# I have a pipe connected to a 2x4 that holds a weight. How do I find the forces that will cause the 2x4 to bend?

I'm building a lumber rack similar to this, but in my case, the vertical supports (2x4s) will not lie against a wall. They will, however, be fixed at the top and bottom. I'm wondering roughly what the forces will be that will try to "bow" the vertical post since it won't have the support of a wall. My gut says the force will be different depending on how far below the pipe it is. Thus, I need an equation with a "y variable".

To keep things simple, you can assume all the weight on the pipe is at the end. Feel free to make any other simplifications (please state them). (I think this is a cantilevered beam problem, but when I searched, all I can find is how much the beam/pipe will deflect).

Here's a fixed example to help make things clear: if the vertical support is 48 inches tall and the pipe is 12 inches long with 10 pounds on it, how much weight/force will be applied against the vertical post 24 inches down (in the middle)?

If top and bottom ends are pinned, the analysis is simple, as there will be only horizontal and vertical forces at these points. I will focus only one the horizontal ones, because you can treat the vertical forces separately and it is pretty straight-forward.

Each tube with its loading will transfer a vertical force and a bending moment to the vertical beam. Here, the force is $$F_i$$ and the moment $$M_i$$ is $$F_i\cdot L_i$$, but you could also consider for example self weight of the tubes.

Top and bottom horizontal force should have the same magnitude and opposite direction, so I denoted them both as $$F_h$$. You can calculate magnitude of $$F_h$$ from the moment equilibrium (here to the bottom end point): $$F_h\cdot H = \sum_{i=0}^3 F_i\cdot L_i$$ From that: $$F_h = \frac{\sum_{i=0}^3 F_i\cdot L_i}{H}$$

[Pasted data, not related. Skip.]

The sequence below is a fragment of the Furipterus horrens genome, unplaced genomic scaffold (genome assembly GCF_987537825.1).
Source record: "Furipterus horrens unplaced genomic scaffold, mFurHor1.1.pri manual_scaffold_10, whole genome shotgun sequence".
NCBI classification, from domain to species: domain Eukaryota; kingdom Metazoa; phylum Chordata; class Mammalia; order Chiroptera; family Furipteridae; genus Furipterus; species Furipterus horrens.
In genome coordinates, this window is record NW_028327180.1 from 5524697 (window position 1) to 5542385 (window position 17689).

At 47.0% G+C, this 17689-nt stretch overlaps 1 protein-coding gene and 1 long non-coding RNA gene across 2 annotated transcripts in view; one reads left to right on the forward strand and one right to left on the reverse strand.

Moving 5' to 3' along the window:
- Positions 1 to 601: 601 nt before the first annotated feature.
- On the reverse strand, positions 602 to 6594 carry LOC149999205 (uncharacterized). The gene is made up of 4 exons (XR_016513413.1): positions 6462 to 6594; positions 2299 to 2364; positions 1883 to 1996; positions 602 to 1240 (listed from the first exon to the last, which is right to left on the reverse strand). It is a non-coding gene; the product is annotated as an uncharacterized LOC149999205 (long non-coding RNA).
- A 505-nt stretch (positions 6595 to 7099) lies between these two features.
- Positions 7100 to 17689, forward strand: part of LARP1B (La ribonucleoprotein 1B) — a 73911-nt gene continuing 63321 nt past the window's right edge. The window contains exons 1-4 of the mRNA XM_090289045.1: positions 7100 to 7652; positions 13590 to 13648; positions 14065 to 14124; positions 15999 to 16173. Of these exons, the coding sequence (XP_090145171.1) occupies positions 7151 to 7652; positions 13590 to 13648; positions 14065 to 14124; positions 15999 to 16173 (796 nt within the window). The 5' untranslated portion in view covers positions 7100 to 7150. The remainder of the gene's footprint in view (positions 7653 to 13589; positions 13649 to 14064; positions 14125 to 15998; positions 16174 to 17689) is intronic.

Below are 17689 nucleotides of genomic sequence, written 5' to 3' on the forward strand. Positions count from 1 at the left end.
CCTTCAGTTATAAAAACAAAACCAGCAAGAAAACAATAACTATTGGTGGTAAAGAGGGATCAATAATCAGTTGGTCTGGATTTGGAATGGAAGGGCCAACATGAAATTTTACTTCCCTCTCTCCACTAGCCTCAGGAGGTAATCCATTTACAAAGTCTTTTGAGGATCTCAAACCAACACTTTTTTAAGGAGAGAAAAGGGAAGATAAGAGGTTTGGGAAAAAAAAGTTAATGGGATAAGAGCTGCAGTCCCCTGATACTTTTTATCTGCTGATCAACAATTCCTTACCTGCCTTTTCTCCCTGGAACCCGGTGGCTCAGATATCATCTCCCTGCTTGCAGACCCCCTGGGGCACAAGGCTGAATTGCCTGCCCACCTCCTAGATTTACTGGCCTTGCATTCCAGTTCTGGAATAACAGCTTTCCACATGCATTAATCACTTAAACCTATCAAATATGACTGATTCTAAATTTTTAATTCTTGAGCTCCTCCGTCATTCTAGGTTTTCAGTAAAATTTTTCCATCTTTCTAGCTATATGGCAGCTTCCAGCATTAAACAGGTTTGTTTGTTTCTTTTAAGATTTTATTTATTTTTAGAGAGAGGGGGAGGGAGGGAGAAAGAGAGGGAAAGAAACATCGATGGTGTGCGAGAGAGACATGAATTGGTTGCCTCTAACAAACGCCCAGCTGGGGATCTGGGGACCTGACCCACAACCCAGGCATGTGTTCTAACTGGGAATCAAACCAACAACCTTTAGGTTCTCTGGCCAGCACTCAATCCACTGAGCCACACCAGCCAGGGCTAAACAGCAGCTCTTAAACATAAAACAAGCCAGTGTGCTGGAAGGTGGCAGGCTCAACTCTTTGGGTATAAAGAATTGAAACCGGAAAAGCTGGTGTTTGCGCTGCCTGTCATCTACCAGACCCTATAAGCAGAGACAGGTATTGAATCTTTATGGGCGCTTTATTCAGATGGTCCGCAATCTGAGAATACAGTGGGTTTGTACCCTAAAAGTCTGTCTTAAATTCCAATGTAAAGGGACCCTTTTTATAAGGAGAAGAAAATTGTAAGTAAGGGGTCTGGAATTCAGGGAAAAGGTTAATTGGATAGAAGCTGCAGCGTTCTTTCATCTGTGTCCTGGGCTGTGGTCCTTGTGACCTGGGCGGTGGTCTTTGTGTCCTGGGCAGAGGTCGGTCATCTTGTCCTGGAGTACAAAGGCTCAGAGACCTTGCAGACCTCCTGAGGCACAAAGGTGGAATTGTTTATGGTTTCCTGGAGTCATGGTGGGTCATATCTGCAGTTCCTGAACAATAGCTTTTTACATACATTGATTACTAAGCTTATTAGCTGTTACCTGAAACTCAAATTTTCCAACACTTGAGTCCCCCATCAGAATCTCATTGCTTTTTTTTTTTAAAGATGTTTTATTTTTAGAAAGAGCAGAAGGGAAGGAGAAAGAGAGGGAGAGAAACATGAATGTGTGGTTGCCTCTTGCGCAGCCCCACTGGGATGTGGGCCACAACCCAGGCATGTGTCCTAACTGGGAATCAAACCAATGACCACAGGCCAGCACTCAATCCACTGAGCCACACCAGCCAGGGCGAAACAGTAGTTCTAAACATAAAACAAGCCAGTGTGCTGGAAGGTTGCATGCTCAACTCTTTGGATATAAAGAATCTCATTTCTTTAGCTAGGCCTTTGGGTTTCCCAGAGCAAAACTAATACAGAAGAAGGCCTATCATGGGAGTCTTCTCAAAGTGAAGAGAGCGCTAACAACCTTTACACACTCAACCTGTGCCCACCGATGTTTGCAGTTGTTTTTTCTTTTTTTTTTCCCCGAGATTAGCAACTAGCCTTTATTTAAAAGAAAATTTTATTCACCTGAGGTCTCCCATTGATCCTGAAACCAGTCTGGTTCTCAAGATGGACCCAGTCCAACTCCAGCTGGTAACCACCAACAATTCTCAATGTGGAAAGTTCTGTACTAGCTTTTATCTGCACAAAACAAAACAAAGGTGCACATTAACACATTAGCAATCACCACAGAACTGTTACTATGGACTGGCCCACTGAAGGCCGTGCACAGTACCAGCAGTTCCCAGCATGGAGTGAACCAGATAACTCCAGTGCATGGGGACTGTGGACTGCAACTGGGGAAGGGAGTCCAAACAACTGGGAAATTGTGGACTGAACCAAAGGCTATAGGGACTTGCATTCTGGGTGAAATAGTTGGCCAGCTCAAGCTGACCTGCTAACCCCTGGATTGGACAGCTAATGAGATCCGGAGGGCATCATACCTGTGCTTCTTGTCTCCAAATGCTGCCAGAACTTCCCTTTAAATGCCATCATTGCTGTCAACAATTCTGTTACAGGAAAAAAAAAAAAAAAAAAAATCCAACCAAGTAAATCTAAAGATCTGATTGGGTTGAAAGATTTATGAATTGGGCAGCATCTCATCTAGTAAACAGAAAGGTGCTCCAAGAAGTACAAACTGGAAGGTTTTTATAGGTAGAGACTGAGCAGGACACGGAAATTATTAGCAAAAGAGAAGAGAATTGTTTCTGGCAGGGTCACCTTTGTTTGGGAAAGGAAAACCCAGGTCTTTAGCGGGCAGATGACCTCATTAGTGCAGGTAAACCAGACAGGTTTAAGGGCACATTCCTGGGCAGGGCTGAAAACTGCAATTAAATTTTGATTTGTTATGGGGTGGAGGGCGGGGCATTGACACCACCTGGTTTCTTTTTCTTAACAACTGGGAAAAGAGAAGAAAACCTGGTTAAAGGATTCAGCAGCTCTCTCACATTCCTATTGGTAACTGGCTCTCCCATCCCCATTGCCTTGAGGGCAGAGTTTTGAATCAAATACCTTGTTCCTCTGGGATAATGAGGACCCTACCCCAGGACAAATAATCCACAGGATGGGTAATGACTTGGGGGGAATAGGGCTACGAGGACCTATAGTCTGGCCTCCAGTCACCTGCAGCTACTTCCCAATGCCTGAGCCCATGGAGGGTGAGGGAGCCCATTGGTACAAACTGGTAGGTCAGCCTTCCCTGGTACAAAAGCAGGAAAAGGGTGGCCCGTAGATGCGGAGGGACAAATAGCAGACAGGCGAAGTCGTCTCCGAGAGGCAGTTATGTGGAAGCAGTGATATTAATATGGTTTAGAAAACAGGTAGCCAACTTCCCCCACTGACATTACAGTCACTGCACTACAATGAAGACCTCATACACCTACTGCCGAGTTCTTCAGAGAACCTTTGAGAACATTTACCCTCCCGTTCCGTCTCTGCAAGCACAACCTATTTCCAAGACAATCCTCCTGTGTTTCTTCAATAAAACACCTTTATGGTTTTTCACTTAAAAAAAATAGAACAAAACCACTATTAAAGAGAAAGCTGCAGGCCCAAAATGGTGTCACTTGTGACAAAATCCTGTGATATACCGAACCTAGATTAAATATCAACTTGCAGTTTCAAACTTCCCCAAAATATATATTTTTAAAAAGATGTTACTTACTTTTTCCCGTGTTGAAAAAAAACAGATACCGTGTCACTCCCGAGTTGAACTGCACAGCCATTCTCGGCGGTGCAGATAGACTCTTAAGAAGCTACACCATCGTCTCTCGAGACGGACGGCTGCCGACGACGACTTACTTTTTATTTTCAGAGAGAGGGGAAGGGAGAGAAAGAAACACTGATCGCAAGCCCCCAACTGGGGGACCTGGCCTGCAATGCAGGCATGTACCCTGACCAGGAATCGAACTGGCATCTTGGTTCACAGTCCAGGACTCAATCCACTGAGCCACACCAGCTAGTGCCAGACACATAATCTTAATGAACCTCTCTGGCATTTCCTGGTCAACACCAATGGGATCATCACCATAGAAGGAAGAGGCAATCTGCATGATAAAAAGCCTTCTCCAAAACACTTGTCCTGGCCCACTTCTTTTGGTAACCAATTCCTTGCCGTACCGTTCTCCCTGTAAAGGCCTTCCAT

Now you can make the bending moment diagram. Starting from top, the force $$F_h$$ at the top will cause moment $$F_h\cdot d$$ as you go to a distance $$d$$ from the top (constant slope) and the individual moments from the tubes will cause 'jumps' in the opposite direction. Extreme bending stress combined with axial stress from vertical forces can be used to check the design. As you can see, the extremes should be only at the connections of horizontal tubes

If one of the ends or both are fixed, the analysis would be more complicated and the bending moments would be lower. So even for such case, if moments from the above analysis are acceptable, they would be even more safe with fixed ends.

• Thanks for letting me know it's a complicated thing--I suspected that after I failed to find anything. I know what you mean by pinned and that your "approximation" of my "system" will result in higher values. This is OK because I'm just doing a sanity check. Nov 27, 2022 at 18:25
• What a pain--I tried to put a CR in it and comment got submitted. Then because of formatting attempts, it took longer than 5 minutes to do the edit. Here's the rest: I have some questions on your answer. In the equations, is "F" my "W"? And is F_hd the green "F"s in your diagram (vertical forces)? Nov 27, 2022 at 18:33
• $F$ is vertical force from self weight, so it could be $w$ if it is a force. Fh in the figure is $F_h$ in the equations (I did some last minute mspaint editing :)). It should also be on the bottom end with reversed direction. This force "couple" acts against moments from weights. Nov 28, 2022 at 16:55
• Thanks. My attempt at math formatting failed. I'll try again using just text. Is the product ("F sub h") * d the green Fs you have in the diagram? I think these are moment forces (I'm beyond my physics knowledge) and I believe they relate to the horizontal force(s) I'm interested in. If so, how do I go from these vertical downward forces to the horizontal ones? Nov 30, 2022 at 21:27
• Not really. When you go from top to bottom and you are at a distance $d$, it will make a bending moment $F_h\cdot d$ in the vertical support. The forces $F$ from the horizontal pipes will transfer certain bending moment $F\cdot L$ (and vertical force $F$) at the connection, which acts in the opposite way to the moment from $F_h$, so this causes a "jump" in the bending moment diagram. Dec 1, 2022 at 15:49